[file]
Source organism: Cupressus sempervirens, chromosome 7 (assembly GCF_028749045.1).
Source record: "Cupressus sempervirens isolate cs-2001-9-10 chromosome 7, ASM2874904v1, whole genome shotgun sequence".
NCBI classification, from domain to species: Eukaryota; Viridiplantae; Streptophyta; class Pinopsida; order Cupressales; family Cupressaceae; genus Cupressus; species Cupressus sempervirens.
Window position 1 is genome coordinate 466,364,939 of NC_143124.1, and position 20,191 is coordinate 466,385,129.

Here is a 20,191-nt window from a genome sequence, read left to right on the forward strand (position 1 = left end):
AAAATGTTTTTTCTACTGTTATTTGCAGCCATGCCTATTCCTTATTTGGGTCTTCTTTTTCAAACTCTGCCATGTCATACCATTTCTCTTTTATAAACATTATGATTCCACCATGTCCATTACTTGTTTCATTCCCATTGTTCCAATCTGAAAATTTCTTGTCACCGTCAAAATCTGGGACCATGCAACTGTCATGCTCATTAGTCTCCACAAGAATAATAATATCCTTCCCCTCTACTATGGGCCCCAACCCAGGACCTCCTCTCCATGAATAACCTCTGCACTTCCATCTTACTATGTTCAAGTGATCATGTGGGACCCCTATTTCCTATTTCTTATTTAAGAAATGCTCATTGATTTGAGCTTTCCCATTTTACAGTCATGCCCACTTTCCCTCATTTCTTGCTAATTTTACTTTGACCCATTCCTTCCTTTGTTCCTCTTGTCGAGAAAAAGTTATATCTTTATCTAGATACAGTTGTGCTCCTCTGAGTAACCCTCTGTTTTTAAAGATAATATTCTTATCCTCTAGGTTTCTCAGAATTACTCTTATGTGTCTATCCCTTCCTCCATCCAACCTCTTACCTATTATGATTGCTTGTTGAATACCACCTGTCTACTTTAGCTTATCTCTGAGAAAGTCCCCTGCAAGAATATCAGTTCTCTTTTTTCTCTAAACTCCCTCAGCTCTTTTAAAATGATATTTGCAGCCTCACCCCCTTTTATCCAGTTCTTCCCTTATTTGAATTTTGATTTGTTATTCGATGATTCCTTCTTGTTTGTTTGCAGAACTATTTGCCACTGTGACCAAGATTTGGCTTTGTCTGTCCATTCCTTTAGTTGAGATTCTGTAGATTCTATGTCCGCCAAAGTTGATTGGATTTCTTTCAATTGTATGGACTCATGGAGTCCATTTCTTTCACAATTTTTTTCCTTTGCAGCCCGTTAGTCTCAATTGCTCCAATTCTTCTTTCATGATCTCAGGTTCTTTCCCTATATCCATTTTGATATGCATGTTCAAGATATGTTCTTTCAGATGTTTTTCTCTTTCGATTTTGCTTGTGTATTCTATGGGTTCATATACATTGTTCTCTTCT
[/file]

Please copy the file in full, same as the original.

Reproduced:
Source organism: Cupressus sempervirens, chromosome 7 (assembly GCF_028749045.1).
Source record: "Cupressus sempervirens isolate cs-2001-9-10 chromosome 7, ASM2874904v1, whole genome shotgun sequence".
NCBI classification, from domain to species: Eukaryota; Viridiplantae; Streptophyta; class Pinopsida; order Cupressales; family Cupressaceae; genus Cupressus; species Cupressus sempervirens.
Window position 1 is genome coordinate 466,364,939 of NC_143124.1, and position 20,191 is coordinate 466,385,129.

Here is a 20,191-nt window from a genome sequence, read left to right on the forward strand (position 1 = left end):
AAAATGTTTTTTCTACTGTTATTTGCAGCCATGCCTATTCCTTATTTGGGTCTTCTTTTTCAAACTCTGCCATGTCATACCATTTCTCTTTTATAAACATTATGATTCCACCATGTCCATTACTTGTTTCATTCCCATTGTTCCAATCTGAAAATTTCTTGTCACCGTCAAAATCTGGGACCATGCAACTGTCATGCTCATTAGTCTCCACAAGAATAATAATATCCTTCCCCTCTACTATGGGCCCCAACCCAGGACCTCCTCTCCATGAATAACCTCTGCACTTCCATCTTACTATGTTCAAGTGATCATGTGGGACCCCTATTTCCTATTTCTTATTTAAGAAATGCTCATTGATTTGAGCTTTCCCATTTTACAGTCATGCCCACTTTCCCTCATTTCTTGCTAATTTTACTTTGACCCATTCCTTCCTTTGTTCCTCTTGTCGAGAAAAAGTTATATCTTTATCTAGATACAGTTGTGCTCCTCTGAGTAACCCTCTGTTTTTAAAGATAATATTCTTATCCTCTAGGTTTCTCAGAATTACTCTTATGTGTCTATCCCTTCCTCCATCCAACCTCTTACCTATTATGATTGCTTGTTGAATACCACCTGTCTACTTTAGCTTATCTCTGAGAAAGTCCCCTGCAAGAATATCAGTTCTCTTTTTTCTCTAAACTCCCTCAGCTCTTTTAAAATGATATTTGCAGCCTCACCCCCTTTTATCCAGTTCTTCCCTTATTTGAATTTTGATTTGTTATTCGATGATTCCTTCTTGTTTGTTTGCAGAACTATTTGCCACTGTGACCAAGATTTGGCTTTGTCTGTCCATTCCTTTAGTTGAGATTCTGTAGATTCTATGTCCGCCAAAGTTGATTGGATTTCTTTCAATTGTATGGACTCATGGAGTCCATTTCTTTCACAATTTTTTTCCTTTGCAGCCCGTTAGTCTCAATTGCTCCAATTCTTCTTTCATGATCTCAGGTTCTTTCCCTATATCCATTTTGATATGCATGTTCAAGATATGTTCTTTCAGATGTTTTTCTCTTTCGATTTTGCTTGTGTATTCTATGGGTTCATATACATTGTTCTCTTCT